Cukurel, B. , Selcan, C. , and Arts, T. , 2013, “ Film Cooling Extraction Effects on the Aero-Thermal Characteristics of Rib Roughened Cooling Channel Flow,” ASME J. Turbomach., 135(2), p. 021016. [CrossRef]
Cukurel, B. , Selcan, C. , and Arts, T. , 2012, “ Color Theory Perception of Steady Wide Band Liquid Crystal Thermometry,” Exp. Therm. Fluid Sci., 39, pp. 112–122. [CrossRef]
de Brederode, V. , and Bradshaw, P. , 1972, “ Three-Dimensional Flow in Nominally Two-Dimensional Separation Bubbles: 1. Flow Behind a Rearward-Facing Step,” Imperial College of Science and Technology, Department of Aeronautics, London, UK, Report No. Aero Report 72-19.
Casarsa, L. , and Arts, T. , 2005, “ Experimental Investigation of the Aerothermal Performance of a High Blockage Rib-Roughened Cooling Channel,” ASME J. Turbomach., 127(3), pp. 580–588. [CrossRef]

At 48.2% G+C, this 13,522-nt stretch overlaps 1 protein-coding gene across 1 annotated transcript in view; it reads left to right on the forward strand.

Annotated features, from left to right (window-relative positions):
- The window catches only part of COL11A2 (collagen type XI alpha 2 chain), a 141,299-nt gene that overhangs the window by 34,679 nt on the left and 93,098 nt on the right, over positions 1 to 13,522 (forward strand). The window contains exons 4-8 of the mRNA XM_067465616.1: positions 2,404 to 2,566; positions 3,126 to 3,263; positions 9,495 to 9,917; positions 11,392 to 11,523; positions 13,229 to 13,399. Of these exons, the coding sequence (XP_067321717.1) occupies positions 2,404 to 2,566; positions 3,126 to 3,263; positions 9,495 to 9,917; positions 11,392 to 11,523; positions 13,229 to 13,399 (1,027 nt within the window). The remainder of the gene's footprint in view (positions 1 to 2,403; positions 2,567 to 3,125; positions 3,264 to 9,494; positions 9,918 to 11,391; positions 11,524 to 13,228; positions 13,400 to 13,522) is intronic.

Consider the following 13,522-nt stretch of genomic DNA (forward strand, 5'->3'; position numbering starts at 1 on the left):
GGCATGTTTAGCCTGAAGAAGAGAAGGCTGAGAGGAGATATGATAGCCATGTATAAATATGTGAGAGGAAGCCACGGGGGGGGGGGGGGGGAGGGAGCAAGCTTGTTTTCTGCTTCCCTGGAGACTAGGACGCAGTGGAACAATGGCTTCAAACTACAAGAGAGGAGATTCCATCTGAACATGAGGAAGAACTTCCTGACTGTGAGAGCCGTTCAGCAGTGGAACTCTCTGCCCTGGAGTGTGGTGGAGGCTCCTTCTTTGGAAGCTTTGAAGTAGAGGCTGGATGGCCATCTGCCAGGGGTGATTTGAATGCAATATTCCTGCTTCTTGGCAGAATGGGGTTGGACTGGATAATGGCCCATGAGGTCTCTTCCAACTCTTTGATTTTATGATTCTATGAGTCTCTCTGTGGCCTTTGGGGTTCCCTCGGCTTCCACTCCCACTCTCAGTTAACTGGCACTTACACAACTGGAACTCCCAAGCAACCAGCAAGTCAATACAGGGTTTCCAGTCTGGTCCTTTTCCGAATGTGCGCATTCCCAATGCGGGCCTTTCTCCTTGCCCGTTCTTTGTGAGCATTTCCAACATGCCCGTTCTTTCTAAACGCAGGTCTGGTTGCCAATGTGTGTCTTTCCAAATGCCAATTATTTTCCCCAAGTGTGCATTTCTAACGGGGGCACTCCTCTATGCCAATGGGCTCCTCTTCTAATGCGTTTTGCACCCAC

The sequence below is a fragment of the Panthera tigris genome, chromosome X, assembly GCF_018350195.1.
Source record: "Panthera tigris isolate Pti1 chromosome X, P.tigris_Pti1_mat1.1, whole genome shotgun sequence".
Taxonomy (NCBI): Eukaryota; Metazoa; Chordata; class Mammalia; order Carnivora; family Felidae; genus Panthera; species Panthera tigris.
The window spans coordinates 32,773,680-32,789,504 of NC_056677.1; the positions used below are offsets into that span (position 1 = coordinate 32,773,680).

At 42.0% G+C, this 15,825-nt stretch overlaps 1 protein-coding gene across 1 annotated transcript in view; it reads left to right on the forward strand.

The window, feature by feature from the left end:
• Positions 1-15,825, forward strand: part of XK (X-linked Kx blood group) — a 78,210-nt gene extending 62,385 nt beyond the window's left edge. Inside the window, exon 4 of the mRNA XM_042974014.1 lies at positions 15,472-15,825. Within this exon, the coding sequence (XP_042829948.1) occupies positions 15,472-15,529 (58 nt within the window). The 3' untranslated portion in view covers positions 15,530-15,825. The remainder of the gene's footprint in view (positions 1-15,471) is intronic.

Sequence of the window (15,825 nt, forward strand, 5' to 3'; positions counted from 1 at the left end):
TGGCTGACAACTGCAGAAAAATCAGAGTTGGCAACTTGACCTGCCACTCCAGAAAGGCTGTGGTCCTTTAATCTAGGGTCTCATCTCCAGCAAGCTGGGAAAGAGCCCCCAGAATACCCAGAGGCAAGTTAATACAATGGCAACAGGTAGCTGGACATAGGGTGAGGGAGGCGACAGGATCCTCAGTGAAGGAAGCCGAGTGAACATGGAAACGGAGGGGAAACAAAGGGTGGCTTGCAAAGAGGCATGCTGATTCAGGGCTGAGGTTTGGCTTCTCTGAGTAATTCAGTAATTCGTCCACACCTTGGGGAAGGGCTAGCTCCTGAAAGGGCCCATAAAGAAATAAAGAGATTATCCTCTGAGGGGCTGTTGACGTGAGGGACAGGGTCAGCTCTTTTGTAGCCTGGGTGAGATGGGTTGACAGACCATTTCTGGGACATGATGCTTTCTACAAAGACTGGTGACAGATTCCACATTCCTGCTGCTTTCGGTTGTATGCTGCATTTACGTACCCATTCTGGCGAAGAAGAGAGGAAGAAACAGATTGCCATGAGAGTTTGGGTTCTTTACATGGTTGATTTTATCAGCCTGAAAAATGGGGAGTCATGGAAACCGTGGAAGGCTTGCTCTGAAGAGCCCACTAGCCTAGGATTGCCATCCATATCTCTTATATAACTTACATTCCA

Sparrow, E. M. , Kang, S. S. , and Chuck, W. , 1987, “ Relation Between the Points of Flow Reattachment and Maximum Heat Transfer for Regions of Flow Separation,” Int. J. Heat Mass Transfer, 30(7), pp. 1237–1246. [CrossRef]
Zukauskas, V. A. , and Pedisius, K. A. , 1987, “ Heat Transfer to Reattached Fluid Flow Downstream of a Fence,” Wärme Stoffübertragung, 21(2), pp. 125–131. [CrossRef]
Inaoka, K. , Kakamura, K. , and Senda, M. , 2004, “ Heat Transfer Control of a Backward-Facing Step Flow in a Duct by Means of Miniature Electromagnetic Actuators,” Int. J. Heat Fluid Flow, 25(5), pp. 711–720. [CrossRef]
Bhattacharjee, S. , Scheelke, B. , and Troutt, T. R. , 1986, “ Modification of Vortex Interactions in a Reattaching Separated Flow,” AIAA J, 24(4), pp. 623–629. [CrossRef]
Han, J. C. , Glicksman, L. R. , and Rohsenow, W. M. , 1978, “ An Investigation of Heat Transfer and Friction for Rib-Roughened Surfaces,” Int. J. Heat Mass Transfer, 21(8), pp. 1143–1156. [CrossRef]
Taslim, M. E. , and Springs, S. D. , 1994, “ Effect of Turbulator Profile and Spacing on Heat Transfer and Friction in a Channel,” AIAA J. Thermophys. Heat Transfer, 8(3), pp. 555–562. [CrossRef]